Roland’s Sunday Smart Trends #234
October 5th, 2008

Software Randomizes Airport Patrols

A guard patrol is nearly pointless if it’s predictable, because criminals and terrorists usually surveil potential targets as they plan their attacks. That’s why many security managers direct their officers to vary their routines. But what security professionals may not know is that humans trying to randomize actions invariably sink into predictable patterns, unintentionally offering adversaries the predictability they seek. A new software program called Assistant for Randomized Monitoring over Routes (ARMOR) may solve the problem.
Source: Joseph Straw, Security Management, September 2008

Train engineer was texting just before Calif. crash

The train driver blamed for the worst U.S. train crash in 15 years was sending and receiving text messages seconds before his crowded commuter train skipped a red light and collided head-on with a freight train, federal investigators said on Wednesday. The Metrolink commuter train plowed into a Union Pacific freight locomotive on September 12 in Chatsworth, California, killing 25 people and injuring 135 in the worst train accident since 1993.
Source: Reuters, October 1, 2008

How do bloggers make money?

Last week, the blog search engine Technorati released its 2008 State of the Blogosphere report with the slightly menacing promise to “deliver even deeper insights into the blogging mind.” Bloggers create 900,000 blog posts a day worldwide, and some of them are actually making money. Blogs with 100,000 or more unique visitors a month earn an average of $75,000 annually — though that figure is skewed by the small percentage of blogs that make more than $200,000 a year.
[Note: I have serious doubts about the validity of these numbers.]
Source: Michael Agger, Slate, October 1, 2008

Seven blog news trackers compared

In many ways, Wednesday’s release of an updated front page to Google Blog Search has put blog news tracking into the limelight. Google didn’t get there first though. Sites like Techmeme, Blogrunner, and Technorati have been tracking the hottest blog posts for quite some time. Now’s a good point to take a look at what makes these sites (and others) individual and different from Google’s new tool.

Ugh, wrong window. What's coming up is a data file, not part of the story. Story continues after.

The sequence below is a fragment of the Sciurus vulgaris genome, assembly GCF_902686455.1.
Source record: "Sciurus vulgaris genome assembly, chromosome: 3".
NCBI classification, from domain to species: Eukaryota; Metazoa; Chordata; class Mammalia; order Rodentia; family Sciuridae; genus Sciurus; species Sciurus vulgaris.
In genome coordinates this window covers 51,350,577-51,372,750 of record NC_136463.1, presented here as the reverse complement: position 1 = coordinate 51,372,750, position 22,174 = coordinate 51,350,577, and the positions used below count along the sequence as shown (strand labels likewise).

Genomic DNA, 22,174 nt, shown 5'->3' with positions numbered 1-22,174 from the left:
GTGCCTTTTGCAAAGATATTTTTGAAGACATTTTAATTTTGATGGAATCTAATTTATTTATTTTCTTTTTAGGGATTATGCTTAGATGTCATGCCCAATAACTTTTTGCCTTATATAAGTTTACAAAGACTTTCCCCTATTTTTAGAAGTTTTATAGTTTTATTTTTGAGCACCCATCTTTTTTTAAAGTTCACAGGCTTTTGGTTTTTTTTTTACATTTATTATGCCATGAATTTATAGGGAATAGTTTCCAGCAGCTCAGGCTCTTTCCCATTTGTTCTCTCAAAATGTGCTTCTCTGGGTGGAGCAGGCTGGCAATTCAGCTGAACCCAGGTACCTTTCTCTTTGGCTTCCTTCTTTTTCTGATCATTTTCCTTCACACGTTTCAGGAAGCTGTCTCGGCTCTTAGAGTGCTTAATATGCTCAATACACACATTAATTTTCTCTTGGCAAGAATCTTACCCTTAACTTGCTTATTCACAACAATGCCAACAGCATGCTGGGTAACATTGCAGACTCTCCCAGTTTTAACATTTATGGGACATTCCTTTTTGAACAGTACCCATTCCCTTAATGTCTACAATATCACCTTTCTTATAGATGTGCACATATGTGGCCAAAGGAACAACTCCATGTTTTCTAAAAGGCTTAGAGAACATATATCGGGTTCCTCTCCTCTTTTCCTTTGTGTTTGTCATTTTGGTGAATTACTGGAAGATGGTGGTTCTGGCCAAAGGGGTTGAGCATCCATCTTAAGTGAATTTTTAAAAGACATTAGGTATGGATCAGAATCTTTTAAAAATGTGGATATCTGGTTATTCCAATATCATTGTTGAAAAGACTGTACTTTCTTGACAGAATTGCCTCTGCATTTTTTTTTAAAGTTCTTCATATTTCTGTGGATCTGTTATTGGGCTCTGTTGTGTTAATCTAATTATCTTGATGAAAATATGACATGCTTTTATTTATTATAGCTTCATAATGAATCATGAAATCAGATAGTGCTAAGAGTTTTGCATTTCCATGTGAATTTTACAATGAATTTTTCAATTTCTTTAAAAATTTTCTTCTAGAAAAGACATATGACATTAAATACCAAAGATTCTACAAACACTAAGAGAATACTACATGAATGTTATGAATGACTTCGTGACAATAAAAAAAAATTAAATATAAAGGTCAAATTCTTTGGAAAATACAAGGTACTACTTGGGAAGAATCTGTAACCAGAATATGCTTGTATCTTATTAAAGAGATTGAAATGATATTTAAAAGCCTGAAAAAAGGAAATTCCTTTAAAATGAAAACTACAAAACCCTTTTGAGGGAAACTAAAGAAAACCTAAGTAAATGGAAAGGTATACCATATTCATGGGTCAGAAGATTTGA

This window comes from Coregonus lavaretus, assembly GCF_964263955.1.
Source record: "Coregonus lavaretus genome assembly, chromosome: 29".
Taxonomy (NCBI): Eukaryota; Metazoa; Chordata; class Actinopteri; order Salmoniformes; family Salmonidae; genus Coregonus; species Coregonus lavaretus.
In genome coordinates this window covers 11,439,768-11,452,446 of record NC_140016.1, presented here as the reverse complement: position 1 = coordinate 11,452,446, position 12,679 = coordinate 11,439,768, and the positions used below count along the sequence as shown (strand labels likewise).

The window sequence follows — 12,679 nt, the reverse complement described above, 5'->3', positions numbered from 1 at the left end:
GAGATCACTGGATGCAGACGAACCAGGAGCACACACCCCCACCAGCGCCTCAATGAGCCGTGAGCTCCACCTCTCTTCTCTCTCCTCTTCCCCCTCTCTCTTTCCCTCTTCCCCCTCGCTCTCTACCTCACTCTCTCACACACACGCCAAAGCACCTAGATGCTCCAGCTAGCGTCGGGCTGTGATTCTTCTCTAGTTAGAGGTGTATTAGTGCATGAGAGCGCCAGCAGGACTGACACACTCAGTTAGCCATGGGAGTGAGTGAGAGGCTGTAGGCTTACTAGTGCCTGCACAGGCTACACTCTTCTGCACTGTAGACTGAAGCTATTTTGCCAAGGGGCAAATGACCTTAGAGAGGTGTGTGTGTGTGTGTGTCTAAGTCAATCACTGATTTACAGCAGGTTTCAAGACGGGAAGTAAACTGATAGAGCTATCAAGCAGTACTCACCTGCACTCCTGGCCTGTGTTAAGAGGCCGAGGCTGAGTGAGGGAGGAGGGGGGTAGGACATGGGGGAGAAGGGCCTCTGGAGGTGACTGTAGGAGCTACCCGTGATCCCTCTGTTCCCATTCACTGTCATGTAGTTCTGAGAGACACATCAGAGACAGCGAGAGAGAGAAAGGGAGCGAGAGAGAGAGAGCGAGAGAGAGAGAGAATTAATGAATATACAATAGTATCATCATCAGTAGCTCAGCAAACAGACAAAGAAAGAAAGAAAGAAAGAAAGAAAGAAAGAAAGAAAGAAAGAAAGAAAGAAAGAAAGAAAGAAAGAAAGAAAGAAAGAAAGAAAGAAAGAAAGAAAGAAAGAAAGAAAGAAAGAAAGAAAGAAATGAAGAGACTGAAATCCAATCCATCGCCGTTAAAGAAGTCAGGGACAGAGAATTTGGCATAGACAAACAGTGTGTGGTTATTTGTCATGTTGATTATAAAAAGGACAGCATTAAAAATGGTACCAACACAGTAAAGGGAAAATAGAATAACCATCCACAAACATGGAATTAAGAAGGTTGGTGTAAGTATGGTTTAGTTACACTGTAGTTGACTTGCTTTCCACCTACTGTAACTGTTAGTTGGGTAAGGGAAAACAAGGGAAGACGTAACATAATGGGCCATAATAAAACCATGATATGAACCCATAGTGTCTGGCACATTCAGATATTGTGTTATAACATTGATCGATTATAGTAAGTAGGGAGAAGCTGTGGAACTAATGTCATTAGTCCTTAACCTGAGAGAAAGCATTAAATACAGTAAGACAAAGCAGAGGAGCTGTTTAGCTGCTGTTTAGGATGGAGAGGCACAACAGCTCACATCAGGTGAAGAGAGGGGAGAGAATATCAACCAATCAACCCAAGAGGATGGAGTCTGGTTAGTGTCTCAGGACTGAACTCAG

Source: Josh Lowensohn, CNET’s Webware, October 2, 2008

Hijacking Satellite Navigation

The Global Positioning System (GPS) lies at the heart of an increasing number of technologies, from vehicle navigation systems to the power grid. And yet, although the military version of GPS includes security features such as encryption, civilian signals are transmitted in the clear. Now, researchers at Cornell University and Virginia Tech have demonstrated a relatively simple way to fool ordinary GPS receivers into accepting bogus signals using a briefcase-size transmitter.
Source: Erica Naone, Technology Review, October 2, 2008

Who were you in 2001? Check Google’s old index

Once of Google’s 10th birthday gifts to the world is its re-release of a 2001 version of the search index. (The FAQ says there are “various technical reasons” for not displaying results back to Google birth year of 1998.) On it you can see what the service knew about any topic back then. Like you. Go ahead.
[Note: the 2001 Google index is at http://www.google.com/search2001.html.]
Source: Rafe Needleman, CNET’s Webware, October 1, 2008

Bank robber hires decoys on Craigslist, fools cops

In an elaborate robbery scheme that’s one part The Thomas Crowne Affair and one part Pineapple Express, a crook robbed an armored truck outside a Bank of America branch in Monroe, Wash., by hiring decoys through Craigslist to deter authorities. It gets better: He then escaped in a creek headed for the Skykomish River in an inner tube, and the cops are still looking for him. “A great amount of money” was taken, Monroe police said, but did not provide a dollar value.
Source: Caroline McCarthy, CNET’s The Social, October 3, 2008


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